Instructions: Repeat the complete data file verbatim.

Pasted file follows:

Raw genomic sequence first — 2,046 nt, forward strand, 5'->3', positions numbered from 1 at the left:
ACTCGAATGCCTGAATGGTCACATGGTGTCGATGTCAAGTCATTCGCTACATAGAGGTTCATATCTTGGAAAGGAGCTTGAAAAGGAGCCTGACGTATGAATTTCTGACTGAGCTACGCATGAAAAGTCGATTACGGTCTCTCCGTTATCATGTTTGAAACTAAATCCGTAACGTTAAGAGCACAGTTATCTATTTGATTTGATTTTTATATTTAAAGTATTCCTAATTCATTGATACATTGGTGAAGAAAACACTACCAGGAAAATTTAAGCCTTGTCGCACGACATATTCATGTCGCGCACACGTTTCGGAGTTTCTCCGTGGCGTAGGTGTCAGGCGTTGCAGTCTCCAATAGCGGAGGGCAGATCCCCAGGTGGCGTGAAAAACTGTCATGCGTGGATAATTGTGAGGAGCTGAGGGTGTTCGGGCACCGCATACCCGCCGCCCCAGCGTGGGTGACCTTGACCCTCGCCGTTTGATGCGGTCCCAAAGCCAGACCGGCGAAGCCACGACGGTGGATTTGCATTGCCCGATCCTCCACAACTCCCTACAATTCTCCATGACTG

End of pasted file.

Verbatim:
Raw genomic sequence first — 2,046 nt, forward strand, 5'->3', positions numbered from 1 at the left:
ACTCGAATGCCTGAATGGTCACATGGTGTCGATGTCAAGTCATTCGCTACATAGAGGTTCATATCTTGGAAAGGAGCTTGAAAAGGAGCCTGACGTATGAATTTCTGACTGAGCTACGCATGAAAAGTCGATTACGGTCTCTCCGTTATCATGTTTGAAACTAAATCCGTAACGTTAAGAGCACAGTTATCTATTTGATTTGATTTTTATATTTAAAGTATTCCTAATTCATTGATACATTGGTGAAGAAAACACTACCAGGAAAATTTAAGCCTTGTCGCACGACATATTCATGTCGCGCACACGTTTCGGAGTTTCTCCGTGGCGTAGGTGTCAGGCGTTGCAGTCTCCAATAGCGGAGGGCAGATCCCCAGGTGGCGTGAAAAACTGTCATGCGTGGATAATTGTGAGGAGCTGAGGGTGTTCGGGCACCGCATACCCGCCGCCCCAGCGTGGGTGACCTTGACCCTCGCCGTTTGATGCGGTCCCAAAGCCAGACCGGCGAAGCCACGACGGTGGATTTGCATTGCCCGATCCTCCACAACTCCCTACAATTCTCCATGACTG